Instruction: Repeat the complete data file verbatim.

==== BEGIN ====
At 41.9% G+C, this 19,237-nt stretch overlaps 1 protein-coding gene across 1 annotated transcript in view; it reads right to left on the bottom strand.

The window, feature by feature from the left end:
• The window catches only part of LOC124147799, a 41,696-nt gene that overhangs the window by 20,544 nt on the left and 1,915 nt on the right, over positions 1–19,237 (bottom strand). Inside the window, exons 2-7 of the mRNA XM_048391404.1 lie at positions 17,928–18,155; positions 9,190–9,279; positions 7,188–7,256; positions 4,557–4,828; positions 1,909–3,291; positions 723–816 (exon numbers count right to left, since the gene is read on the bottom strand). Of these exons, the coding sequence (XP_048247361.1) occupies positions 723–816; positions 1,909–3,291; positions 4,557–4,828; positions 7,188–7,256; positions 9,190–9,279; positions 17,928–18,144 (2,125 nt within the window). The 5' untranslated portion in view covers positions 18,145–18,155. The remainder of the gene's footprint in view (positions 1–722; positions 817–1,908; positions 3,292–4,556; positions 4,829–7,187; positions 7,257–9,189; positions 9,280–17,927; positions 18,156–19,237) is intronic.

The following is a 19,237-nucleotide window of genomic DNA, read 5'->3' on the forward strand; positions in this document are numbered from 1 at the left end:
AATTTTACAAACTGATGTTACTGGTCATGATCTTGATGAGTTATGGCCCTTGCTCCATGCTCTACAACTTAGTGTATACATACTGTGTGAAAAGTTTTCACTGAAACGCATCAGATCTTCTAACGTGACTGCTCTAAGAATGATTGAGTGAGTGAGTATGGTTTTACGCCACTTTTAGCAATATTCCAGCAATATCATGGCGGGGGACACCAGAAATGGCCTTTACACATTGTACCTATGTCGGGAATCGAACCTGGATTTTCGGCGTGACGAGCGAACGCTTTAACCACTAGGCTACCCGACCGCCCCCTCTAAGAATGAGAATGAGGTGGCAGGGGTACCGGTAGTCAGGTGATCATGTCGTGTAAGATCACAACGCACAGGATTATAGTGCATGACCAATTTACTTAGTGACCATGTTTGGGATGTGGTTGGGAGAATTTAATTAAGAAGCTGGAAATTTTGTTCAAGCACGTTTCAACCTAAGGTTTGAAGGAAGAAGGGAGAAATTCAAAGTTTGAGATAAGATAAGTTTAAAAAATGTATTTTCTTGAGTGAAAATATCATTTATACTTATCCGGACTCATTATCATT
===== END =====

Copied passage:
At 41.9% G+C, this 19,237-nt stretch overlaps 1 protein-coding gene across 1 annotated transcript in view; it reads right to left on the bottom strand.

The window, feature by feature from the left end:
• The window catches only part of LOC124147799, a 41,696-nt gene that overhangs the window by 20,544 nt on the left and 1,915 nt on the right, over positions 1–19,237 (bottom strand). Inside the window, exons 2-7 of the mRNA XM_048391404.1 lie at positions 17,928–18,155; positions 9,190–9,279; positions 7,188–7,256; positions 4,557–4,828; positions 1,909–3,291; positions 723–816 (exon numbers count right to left, since the gene is read on the bottom strand). Of these exons, the coding sequence (XP_048247361.1) occupies positions 723–816; positions 1,909–3,291; positions 4,557–4,828; positions 7,188–7,256; positions 9,190–9,279; positions 17,928–18,144 (2,125 nt within the window). The 5' untranslated portion in view covers positions 18,145–18,155. The remainder of the gene's footprint in view (positions 1–722; positions 817–1,908; positions 3,292–4,556; positions 4,829–7,187; positions 7,257–9,189; positions 9,280–17,927; positions 18,156–19,237) is intronic.

The following is a 19,237-nucleotide window of genomic DNA, read 5'->3' on the forward strand; positions in this document are numbered from 1 at the left end:
AATTTTACAAACTGATGTTACTGGTCATGATCTTGATGAGTTATGGCCCTTGCTCCATGCTCTACAACTTAGTGTATACATACTGTGTGAAAAGTTTTCACTGAAACGCATCAGATCTTCTAACGTGACTGCTCTAAGAATGATTGAGTGAGTGAGTATGGTTTTACGCCACTTTTAGCAATATTCCAGCAATATCATGGCGGGGGACACCAGAAATGGCCTTTACACATTGTACCTATGTCGGGAATCGAACCTGGATTTTCGGCGTGACGAGCGAACGCTTTAACCACTAGGCTACCCGACCGCCCCCTCTAAGAATGAGAATGAGGTGGCAGGGGTACCGGTAGTCAGGTGATCATGTCGTGTAAGATCACAACGCACAGGATTATAGTGCATGACCAATTTACTTAGTGACCATGTTTGGGATGTGGTTGGGAGAATTTAATTAAGAAGCTGGAAATTTTGTTCAAGCACGTTTCAACCTAAGGTTTGAAGGAAGAAGGGAGAAATTCAAAGTTTGAGATAAGATAAGTTTAAAAAATGTATTTTCTTGAGTGAAAATATCATTTATACTTATCCGGACTCATTATCATT